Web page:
Virtual Reality for Rehabilitation and Therapy

Virtual reality (VR) is often thought of as the obsession of super-gamers. It’s a neat toy to bring your entertainment to the next level. 

But, increasingly, VR is proving its utility far beyond the game room. Now, more than ever, VR is being used for a range of practical purposes. For VR fans, the technology not only has immense power to make life more interesting and fun, but also to make life healthier, happier, and more productive.

And that means that today, you will find VR not just in man caves and rec rooms, but also in hospitals, clinics, and rehab centers.

Physical Therapy and Rehabilitation

The appeal of VR lies in its ability to create a wholly immersive experience for users. With VR, you can lose yourself in an entirely new environment. You can find yourself sunbathing on a tropical beach one minute and then scoring the winning goal with the American women’s soccer team the next. Inside your VR headset lies all the wonders of this universe, as well as endless varieties of imaginary ones — all waiting for you to explore.

And that is precisely what gives VR its massive therapeutic potential.Research is increasingly showing that virtual reality can be a tremendous benefit for patients recovering from illness or physical injury. For example, VR was demonstrated to provide significant improvements in upper limb mobility for patients recovering from a stroke.

VR is also being used in the rehabilitation of cancer patients, but not how you would expect.  Yale University has partnered with Glimpse Group subsidiary Foretell Realityto provide VR therapy to patients of the Adolescent and Young Adult Oncology (AYA) clinic at the university’s teaching hospital. Fortell Reality has customized a therapy program for the patients that is run through Occulus Quest headsets. These can be used by the patients anywhere they have a WiFi connection, either at home or in the hospital. 

This program provides VR group therapy sessions of 45-60 minutes for AYA patients and Yale is seeing early progress in decreasing anxiety and depression among cancer patients in the therapy group. The VR technology allows the users to join sessions using avatars in order to remain anonymous if this increases comfort in use of the therapy. VR group therapy sessions such as this one being piloted at Yale have significant potential for multiple types of group therapy, not just teens comfortable with technology.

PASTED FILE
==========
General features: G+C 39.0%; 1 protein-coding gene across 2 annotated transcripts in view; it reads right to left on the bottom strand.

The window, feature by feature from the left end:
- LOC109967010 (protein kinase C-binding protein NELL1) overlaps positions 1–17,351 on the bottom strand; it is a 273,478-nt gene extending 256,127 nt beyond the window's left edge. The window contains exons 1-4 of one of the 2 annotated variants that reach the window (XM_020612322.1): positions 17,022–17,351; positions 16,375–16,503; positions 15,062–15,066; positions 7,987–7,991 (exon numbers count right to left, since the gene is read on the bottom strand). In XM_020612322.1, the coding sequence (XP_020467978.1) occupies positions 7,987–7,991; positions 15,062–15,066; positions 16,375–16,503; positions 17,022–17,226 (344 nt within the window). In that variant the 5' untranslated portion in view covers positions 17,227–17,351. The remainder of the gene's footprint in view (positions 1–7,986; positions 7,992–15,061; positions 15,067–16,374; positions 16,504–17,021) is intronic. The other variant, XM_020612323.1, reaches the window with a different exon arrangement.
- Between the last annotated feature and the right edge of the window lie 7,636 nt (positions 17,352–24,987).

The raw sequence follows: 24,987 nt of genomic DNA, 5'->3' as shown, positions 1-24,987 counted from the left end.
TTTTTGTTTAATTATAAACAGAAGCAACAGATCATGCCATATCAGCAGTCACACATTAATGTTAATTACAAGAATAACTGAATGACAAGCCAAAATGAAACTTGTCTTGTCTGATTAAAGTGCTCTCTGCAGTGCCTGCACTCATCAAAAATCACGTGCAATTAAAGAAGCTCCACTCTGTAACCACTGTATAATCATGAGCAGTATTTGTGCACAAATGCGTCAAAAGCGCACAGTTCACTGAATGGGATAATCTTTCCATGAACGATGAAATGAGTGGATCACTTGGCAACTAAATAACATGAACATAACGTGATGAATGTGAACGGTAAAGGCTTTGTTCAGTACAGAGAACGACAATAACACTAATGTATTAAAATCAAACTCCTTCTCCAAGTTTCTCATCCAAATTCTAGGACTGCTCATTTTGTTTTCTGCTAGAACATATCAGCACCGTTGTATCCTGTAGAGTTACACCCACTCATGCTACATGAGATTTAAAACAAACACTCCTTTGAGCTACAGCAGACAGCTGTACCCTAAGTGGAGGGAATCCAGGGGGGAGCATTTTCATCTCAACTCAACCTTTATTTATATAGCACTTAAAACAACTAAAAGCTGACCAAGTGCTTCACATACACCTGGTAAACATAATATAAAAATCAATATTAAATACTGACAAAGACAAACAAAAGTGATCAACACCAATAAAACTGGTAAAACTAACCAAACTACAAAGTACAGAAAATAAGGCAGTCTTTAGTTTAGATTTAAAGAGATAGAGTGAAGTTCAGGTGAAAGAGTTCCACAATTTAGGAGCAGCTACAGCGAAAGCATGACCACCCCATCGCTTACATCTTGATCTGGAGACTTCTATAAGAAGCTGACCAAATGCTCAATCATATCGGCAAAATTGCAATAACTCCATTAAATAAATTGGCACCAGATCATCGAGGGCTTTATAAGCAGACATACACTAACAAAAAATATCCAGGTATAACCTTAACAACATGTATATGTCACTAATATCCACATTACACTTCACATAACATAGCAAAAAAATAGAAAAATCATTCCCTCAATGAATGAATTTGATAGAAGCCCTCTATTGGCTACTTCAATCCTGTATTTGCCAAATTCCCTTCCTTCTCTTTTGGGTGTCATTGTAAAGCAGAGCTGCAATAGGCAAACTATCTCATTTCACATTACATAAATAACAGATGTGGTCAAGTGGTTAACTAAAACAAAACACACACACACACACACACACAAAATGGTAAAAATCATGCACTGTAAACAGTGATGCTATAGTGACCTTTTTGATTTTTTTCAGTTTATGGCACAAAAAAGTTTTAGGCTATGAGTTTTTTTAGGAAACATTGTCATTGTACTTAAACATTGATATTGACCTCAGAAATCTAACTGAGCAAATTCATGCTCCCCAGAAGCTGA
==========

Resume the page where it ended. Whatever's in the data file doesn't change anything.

Likewise, VR is increasingly being used in rehabilitation centers to help patients who are at risk of potentially life-threatening falls, including those who suffer from chronic dizziness, mobility impairments, or imbalance. By putting patients in real-world situations for therapies rather than simple exercises, VR rehab increases engagement and motivates patients to reach goals. A patient may be more motivated to get to the end of a VR trail to see a sunset than to simply walk for 30 minutes on a treadmill in front of a TV watching the news.

Researchers theorize that the very attributes that make VR so entertaining are also the reasons why it’s such an effective rehabilitation tool. First, VR is entertaining, and that makes patients more willing to stick to their therapy regimen — and enjoy the process. Second, VR can simulate real-world conditions more realistically than any other tool. 

And when the body has been injured, it has to relearn to navigate the world. Just as VR is increasingly being used in classrooms for its capacity to teach students to negotiate true-to-life circumstances and environments, so, too, does it help patients rediscover how to move safely and competently through their physical worlds.

Pain Control

In addition to supporting patients’ physical rehabilitation after injury or illness, VR is also proving to be a powerful tool for pain control. Indeed, there is mounting evidence that VR works best in helping to reduce the most severe types of pain. For example, burn patients who used the technology as a form of pain control during the often excruciating process of changing their bandages reported significantly less pain than those who used other methods, such as watching television or meditating.